CrossRhodes Mike’s Top Ten Safety Tips for Summer

Mike McKenna is a Red Cross aquatics instructor who also works at Barrington Yacht Club, Brown & Roger Williams University. A water safety expert, Mike is sharing his “Top Ten” list of safety tips for summer. Save this section and share it with children, grandkids, friends and babysitters — so everyone will keep safety at the top of their list this summer!

  1. Learn to swim. This is the most important thing you can teach your child. The Red Cross offers swim instruction for every age and level of ability. Make water safety instruction a top priority.
  2. Swim where there’s a lifeguard on duty. An emergency can happen in seconds. Having someone nearby who is trained to handle emergency situations is critical — especially with small children.
  3. Keep young children under the constant supervision of a parent or responsible adult. Inflatable “floaties” or inner tubes cannot take the place of a set of adult eyes. Make sure your child care provider understands that children should never be left alone — even for a second.
  4. Wear sunscreen. Too much sun causes skin cancer and premature aging. Choose sunscreen with an SPF (sun protection factor) of at least 15, and make sure it protects against UVB and UVA rays. Limit sun exposure (especially for young children) between 10am and 2pm; this is when ultra violet rays are most harmful.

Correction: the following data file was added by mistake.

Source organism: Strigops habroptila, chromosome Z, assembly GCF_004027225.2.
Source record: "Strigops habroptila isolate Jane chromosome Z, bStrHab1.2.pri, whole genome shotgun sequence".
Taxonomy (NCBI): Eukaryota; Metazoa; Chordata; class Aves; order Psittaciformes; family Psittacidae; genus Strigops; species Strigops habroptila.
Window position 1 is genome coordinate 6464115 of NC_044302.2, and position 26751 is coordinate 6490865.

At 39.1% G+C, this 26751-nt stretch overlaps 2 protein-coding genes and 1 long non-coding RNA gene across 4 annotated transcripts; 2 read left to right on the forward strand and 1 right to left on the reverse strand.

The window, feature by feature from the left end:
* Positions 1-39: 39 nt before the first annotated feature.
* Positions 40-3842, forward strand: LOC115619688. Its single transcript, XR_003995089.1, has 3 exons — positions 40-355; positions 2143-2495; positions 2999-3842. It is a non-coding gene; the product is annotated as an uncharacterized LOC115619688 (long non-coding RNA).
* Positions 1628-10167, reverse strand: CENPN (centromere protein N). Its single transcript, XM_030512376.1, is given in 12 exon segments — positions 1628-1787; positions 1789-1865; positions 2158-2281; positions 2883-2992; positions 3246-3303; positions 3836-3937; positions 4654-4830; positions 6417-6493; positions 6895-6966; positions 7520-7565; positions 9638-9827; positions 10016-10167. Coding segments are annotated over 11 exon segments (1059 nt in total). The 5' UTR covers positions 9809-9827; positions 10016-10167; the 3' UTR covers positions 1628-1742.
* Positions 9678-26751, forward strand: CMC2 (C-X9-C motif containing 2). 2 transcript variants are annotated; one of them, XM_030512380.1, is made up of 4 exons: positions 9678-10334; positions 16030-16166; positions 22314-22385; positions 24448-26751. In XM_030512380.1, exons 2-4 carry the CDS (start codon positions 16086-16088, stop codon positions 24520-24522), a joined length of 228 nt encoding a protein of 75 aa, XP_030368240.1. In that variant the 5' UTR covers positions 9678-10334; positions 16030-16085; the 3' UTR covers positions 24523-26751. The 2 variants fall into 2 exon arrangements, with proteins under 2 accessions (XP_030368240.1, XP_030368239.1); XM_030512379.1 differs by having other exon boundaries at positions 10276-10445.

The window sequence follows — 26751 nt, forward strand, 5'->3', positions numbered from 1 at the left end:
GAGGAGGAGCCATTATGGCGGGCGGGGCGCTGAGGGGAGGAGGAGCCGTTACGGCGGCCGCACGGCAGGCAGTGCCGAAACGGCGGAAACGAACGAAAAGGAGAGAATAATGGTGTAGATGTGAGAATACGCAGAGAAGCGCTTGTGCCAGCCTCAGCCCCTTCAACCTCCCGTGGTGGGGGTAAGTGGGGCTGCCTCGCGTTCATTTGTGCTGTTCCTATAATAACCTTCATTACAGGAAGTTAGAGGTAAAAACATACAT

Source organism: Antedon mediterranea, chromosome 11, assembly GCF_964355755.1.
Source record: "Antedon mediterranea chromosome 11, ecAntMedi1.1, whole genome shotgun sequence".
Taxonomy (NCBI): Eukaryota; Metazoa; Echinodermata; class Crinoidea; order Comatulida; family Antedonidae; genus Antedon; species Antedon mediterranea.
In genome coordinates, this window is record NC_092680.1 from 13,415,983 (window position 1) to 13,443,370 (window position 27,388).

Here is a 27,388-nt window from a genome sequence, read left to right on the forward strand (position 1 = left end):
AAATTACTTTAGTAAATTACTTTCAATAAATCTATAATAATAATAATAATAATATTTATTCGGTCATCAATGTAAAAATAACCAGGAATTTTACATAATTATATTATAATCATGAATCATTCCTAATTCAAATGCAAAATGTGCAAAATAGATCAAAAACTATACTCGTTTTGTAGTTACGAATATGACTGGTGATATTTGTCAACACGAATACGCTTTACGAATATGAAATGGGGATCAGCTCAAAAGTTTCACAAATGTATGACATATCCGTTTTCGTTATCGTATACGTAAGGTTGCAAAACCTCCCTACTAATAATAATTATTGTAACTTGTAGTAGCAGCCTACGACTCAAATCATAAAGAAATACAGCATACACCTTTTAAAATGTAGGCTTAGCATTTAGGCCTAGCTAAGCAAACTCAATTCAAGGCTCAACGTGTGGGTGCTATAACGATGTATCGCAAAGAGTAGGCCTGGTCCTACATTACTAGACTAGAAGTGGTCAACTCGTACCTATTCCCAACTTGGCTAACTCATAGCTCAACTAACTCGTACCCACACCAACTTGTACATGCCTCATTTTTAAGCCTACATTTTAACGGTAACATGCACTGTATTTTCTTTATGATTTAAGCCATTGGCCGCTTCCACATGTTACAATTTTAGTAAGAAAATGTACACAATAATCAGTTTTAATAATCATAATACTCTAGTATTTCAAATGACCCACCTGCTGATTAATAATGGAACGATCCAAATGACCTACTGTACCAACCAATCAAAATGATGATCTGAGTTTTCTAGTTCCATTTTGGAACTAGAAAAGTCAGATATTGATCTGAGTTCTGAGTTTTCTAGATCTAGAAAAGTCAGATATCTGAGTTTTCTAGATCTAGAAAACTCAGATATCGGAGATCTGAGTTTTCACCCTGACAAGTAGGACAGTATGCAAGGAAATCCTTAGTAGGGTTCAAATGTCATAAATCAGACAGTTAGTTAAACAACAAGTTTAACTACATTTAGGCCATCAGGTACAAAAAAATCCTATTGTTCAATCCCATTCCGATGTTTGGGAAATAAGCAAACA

5. Watch weather forecasts and don’t swim during an electrical storm. If you see a storm, fog, or high winds, get out of the water! Water conducts electricity, making the pool or ocean a dangerous place during a storm. Approaching storms can also cause heavy surf — it is not the time to take kids swimming!
  6. Don’t dive or jump into shallow water. Every year, over 1,000 disabling neck and back injuries occur as the result of unsafe water activities. Learn proper diving and jumping techniques, and don’t dive into water that is less than 9 feet deep unless you’ve been specifically trained.
  7. Wear a life jacket when boating. That applies to everyone, no matter how good a swimmer you are. It is too difficult to put on a life jacket once you’re in the water. Once your fingers get cold manipulating them to secure the jacket is tough. Make sure your life jacket has the Coast Guard Stamp of approval.
  8. Know your limits. Be aware of the “too’s:” too tired, too cold, too far from shore, too much sun, too much strenuous activity. Don’t let peer pressure influence your decisions; know what you can handle. Never mix alcohol and water activities.
  9. Be prepared. Parents, grandparents, babysitters — anyone supervising a child near water should know CPR and First Aid. Sign up for a Red Cross course and purchase the Red Cross “Basic Water Rescue” manual. In an emergency, knowing what to do can mean the difference between life and death.

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